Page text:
BATON ROUGE, La. — The education department hasn’t followed state-required guidelines for determining whether charter school contracts should be renewed, Louisiana’s legislative auditor said in a report released Monday.

The review by Legislative Auditor Daryl Purpera’s office says the education department relies on its own annual school performance scores, rather than reviewing standardized test score results as required by state law.

School performance scores include more measures than test results for middle schools and high schools.

The audit says that puts the department at risk of renewing charter schools — public schools run by nongovernmental boards free of some restrictions on traditional public schools — that may not have shown the academic improvement required in state law for such renewal.

The Advocate reports the audit says seven of the 18 charter schools it reviewed whose contracts were renewed from the 2011-12 school year through the 2015-16 year didn’t show the gains required in standardized test results. The charter for one high school, auditors wrote, was renewed for three years despite worsening academic performance.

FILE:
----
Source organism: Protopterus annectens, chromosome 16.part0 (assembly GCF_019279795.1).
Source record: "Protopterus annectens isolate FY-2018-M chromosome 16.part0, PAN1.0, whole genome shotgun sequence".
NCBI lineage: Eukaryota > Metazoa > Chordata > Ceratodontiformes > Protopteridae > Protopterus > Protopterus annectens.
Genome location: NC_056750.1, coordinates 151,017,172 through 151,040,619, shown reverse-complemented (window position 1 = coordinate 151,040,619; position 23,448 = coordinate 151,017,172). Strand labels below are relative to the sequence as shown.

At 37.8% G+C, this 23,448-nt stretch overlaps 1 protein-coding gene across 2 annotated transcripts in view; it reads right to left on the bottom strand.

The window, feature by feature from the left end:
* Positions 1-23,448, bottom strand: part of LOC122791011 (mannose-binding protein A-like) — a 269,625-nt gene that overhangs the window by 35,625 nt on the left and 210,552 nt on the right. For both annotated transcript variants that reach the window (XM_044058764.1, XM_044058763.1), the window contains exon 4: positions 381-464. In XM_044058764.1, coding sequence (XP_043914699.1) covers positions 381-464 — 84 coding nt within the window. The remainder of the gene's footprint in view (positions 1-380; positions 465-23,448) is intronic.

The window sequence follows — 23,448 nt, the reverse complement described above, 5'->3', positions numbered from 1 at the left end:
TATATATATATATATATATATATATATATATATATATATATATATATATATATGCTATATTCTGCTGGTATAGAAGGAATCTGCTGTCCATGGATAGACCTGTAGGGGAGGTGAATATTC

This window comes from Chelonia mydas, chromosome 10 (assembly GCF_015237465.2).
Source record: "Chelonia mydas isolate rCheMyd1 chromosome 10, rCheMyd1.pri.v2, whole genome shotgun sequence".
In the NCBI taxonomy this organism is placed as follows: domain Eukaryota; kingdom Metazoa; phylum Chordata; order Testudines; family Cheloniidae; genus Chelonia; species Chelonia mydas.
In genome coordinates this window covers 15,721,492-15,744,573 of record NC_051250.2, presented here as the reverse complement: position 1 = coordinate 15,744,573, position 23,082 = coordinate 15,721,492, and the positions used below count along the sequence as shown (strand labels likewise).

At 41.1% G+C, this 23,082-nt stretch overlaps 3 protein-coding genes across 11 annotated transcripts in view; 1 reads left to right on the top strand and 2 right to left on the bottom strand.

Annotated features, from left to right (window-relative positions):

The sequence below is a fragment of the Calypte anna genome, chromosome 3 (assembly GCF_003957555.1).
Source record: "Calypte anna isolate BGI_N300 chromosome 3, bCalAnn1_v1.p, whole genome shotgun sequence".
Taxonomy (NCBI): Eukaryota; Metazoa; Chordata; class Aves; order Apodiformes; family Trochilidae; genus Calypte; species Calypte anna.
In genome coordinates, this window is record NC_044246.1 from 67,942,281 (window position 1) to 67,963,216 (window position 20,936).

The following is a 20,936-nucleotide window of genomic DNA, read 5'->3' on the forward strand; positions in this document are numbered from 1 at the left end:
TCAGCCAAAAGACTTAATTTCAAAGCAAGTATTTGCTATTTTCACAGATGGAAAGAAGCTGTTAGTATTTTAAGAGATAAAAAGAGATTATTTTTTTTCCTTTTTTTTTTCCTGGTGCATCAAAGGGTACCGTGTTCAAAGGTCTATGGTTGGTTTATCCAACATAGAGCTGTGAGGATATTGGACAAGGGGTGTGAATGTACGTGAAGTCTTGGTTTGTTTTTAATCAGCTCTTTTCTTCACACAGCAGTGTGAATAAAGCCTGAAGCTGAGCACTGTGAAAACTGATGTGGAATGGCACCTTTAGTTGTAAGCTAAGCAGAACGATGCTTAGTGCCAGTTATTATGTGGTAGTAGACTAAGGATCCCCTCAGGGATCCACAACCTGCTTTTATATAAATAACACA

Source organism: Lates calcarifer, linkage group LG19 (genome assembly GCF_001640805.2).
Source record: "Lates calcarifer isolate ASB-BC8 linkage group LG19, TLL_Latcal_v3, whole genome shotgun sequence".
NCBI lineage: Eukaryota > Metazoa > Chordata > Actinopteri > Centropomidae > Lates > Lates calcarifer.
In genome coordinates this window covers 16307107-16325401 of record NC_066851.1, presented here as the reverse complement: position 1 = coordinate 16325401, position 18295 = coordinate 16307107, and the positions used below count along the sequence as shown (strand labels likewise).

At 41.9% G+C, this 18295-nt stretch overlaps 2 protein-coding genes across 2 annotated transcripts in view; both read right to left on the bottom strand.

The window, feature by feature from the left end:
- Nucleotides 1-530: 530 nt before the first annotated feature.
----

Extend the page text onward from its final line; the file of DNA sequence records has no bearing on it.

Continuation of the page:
In his response, Superintendent of Education John White disagreed with some of the audit findings.

“Louisiana has a clear and unambiguous history of using students’ improvement on standardized test scores to determine whether to renew charter schools,” White wrote.

The report marks the second time in the past week Purpera’s office has faulted the department’s oversight of charter schools.

When the schools are up for renewal, department officials review their operations and make recommendations to the Board of Elementary and Secondary Education, which has the final say. BESE rules do not spell out how department officials should determine academic performance.

But the audit cites state law that requires “no charter shall be renewed unless the charter renewal applicant can demonstrate, using standardized test scores, improvements in the academic performance of pupils over the term of the charter school’s existence.”